There are two stories in the ‘Stories From Fremont’s Children’ section, which apparently relate to Cooper’s series of YA novels starting with The Silver Ship and the Sea. I haven’t read any of the books in this series, and I imagine I’d have a stronger connection with the stories if I had. As it is, the stories, ‘The Hebras and the Demons and the Damned’ and ‘The Street of All Designs’ are readable enough, and possess sufficiently-engaging characters, but for me they lacked the power of Cooper’s best near-future work.

The fourth section, ‘Short And To The Point’, contains seven stories of three pages or less each. Of these seven stories, the most successful to my mind is ‘My Grandfather’s River’, an impressively compact tale of dedication and memory; ‘Alien Graveyards’ is also effective. The others too often seemed incomplete and fragmentary: while they intrigued in places, I felt that they required more flesh to properly resonate with the reader.

There are two stories in the final ‘Military Science Fiction’ section. The first of these, ‘For the Love of Metal Dogs’, depicts a woodland skirmish from the viewpoint of a combined human / canine / robodog combat team. It’s a concise and well-envisaged piece which conveys its freight well enough.

The title story, ‘Cracking the Sky’, details a raid by a human / robodog troop on a clandestine laboratory facility. It’s tense and vivid.

There’s quite a bit of variety in this collection, which I would say is a good thing. I had some definite preferences within the stories: to my mind, the first (and longest) section, ‘On A Future Earth’, is generally the strongest. Cooper seems to be most adept at depicting imaginatively detailed near-future scenarios, and my favourite stories in the collection, ‘The Robot’s Girl’, ‘The War of the Flowers’, ‘My Father’s Singularity’, and ‘My Grandfather’s River’ all fall into this category, and each of these combines worldbuilding displaying plausible technological advancements with a powerful and nuanced emotional undercurrent and memorable characterisation. These are crystal-clear vistas of possible futures as well as highly satisfying stories in their own right. While one could convincingly argue that not every story in the collection is hard SF, I would say that a substantial majority are, and those that aren’t (chiefly, as I see it, the two Fremont stories and ‘Alien Graveyards’) still mostly play nice with the laws of physics. My perusal of Cooper’s longer fiction suggests that most of her novels are a touch more fanciful (time travel, cyberpunk, space opera) than the most solidly grounded of these stories; without intending to slight her output in these other styles, which I’m sure she can handle adroitly, I would nonetheless be especially keen to see some longer near-future SF work from her.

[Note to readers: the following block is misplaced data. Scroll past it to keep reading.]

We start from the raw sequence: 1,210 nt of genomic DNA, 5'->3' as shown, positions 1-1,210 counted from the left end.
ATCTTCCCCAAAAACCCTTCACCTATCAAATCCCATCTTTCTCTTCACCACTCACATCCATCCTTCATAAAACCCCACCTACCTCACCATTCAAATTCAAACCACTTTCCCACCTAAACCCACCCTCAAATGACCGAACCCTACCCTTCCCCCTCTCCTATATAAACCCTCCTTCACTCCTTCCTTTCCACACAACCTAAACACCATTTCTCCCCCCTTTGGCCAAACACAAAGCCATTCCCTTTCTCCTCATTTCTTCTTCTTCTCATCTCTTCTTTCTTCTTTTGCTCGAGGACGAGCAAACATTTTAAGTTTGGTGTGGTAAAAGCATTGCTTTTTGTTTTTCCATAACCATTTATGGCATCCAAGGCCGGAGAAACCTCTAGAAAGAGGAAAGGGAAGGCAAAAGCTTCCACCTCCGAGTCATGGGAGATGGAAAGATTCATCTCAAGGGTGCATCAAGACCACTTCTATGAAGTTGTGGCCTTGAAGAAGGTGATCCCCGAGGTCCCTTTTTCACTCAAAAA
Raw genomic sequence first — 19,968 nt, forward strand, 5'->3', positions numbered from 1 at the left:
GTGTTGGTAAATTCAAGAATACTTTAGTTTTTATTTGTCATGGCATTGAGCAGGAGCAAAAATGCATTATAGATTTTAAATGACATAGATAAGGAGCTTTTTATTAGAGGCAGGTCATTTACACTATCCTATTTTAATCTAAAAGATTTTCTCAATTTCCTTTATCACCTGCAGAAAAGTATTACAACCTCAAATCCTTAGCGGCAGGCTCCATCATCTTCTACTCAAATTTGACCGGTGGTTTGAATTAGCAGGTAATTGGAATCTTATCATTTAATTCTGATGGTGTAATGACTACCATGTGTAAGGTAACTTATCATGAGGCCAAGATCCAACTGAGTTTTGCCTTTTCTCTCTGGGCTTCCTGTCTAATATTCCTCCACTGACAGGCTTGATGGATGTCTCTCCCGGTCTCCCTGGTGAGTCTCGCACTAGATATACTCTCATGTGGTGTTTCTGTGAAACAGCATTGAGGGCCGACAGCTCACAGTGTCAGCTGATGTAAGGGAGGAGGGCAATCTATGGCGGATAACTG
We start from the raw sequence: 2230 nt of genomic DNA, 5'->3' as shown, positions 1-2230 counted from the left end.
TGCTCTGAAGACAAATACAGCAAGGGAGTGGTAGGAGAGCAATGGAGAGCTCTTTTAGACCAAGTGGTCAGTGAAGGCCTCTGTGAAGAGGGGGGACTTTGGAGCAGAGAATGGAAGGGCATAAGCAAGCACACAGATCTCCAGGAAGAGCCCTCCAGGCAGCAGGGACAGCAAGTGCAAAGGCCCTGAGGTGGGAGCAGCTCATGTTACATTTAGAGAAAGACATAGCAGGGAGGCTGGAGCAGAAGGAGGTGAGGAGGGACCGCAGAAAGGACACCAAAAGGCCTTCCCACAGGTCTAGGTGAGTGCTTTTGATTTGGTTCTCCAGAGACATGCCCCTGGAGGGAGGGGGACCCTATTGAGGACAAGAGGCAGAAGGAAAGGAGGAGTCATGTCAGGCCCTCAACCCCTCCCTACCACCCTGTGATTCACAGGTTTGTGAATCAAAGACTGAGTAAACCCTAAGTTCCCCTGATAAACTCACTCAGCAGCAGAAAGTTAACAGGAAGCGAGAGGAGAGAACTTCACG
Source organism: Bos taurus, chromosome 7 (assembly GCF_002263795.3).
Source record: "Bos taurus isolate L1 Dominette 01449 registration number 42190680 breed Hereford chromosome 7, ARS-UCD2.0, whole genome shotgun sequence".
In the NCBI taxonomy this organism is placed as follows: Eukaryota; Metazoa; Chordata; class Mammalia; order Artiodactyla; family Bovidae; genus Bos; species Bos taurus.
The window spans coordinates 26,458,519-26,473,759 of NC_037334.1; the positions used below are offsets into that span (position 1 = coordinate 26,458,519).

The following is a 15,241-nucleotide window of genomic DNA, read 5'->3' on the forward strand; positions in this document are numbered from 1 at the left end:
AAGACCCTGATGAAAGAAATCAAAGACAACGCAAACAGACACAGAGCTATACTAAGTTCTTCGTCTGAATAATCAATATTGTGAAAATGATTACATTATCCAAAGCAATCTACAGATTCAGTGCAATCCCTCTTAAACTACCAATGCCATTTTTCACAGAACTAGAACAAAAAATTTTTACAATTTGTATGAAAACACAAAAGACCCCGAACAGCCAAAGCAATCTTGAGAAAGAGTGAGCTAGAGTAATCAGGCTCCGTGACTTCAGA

(This is the twelfth in my ‘XX Hard SF’ series of reviews, on women writers of hard SF. For the purpose behind the series of reviews, see my posts here and here; for a listing of the books reviewed in this project, refer here.)


Book review: Field Guide to the Mesozoic Megafauna, by Michael Swanwick

4 04 2017

Michael Swanwick is a US science fiction writer whose novels and short fiction, over the past three-and-a-half decades, have won the Nebula, Hugo, Sturgeon, and World Fantasy Awards.


I’m a sucker for dinosaur stories, and Field Guide to the Mesozoic Megafauna is chock-full of them, eighteen in a chapbook-sized volume of just thirty-two pages. Swanwick’s writing, perhaps especially his flash-fiction work such as showcased here, is characterised by whimsy, inventiveness, and intriguing juxtaposition. None of these stories is long enough to fully engross the reader, but equally, none outstays its welcome; and several, such as ‘The Thief of Time’, ‘Parallels’, and ‘Iguanodon anglicus‘ convey a poignancy beyond their brief wordcount. While not every story here manages to hit its mark precisely, most do, with wit and deftly twisted humour. Thematically it’s not, I think, particularly representative of Swanwick’s larger body of work, but the writing is wonderful, like a less gonzo Howard Waldrop. It’s fired me up to check out more of Swanwick’s short fiction.

Book review: With Her Body, by Nicola Griffith

24 12 2016

Nicola Griffith is a  British-born writer of speculative fiction and crime fiction, now living in the USA. I’ve previously reviewed her 1992 debut novel, Ammonite.


With Her Body is a slim volume of three novelettes / novellas, published as part of Aqueduct Press’s ‘Conversation Pieces’ series of feminist SF.

‘Touching Fire’ explores the evident attraction between Kate, who serves drinks and sweeps floors at Tallulah’s, a women’s bar, and customer Nadia, whose kinesthetic control is so precise that she is the only human capable of LAOM dancing, a skill so demanding that she has been accorded National Treasure status, and is (almost) always accompanied by armed guards. But Nadia warns Kate that she’s trouble, and not to be trusted … which turns out to be true enough. This is a racy, wrenching piece, urgent yet still reflective.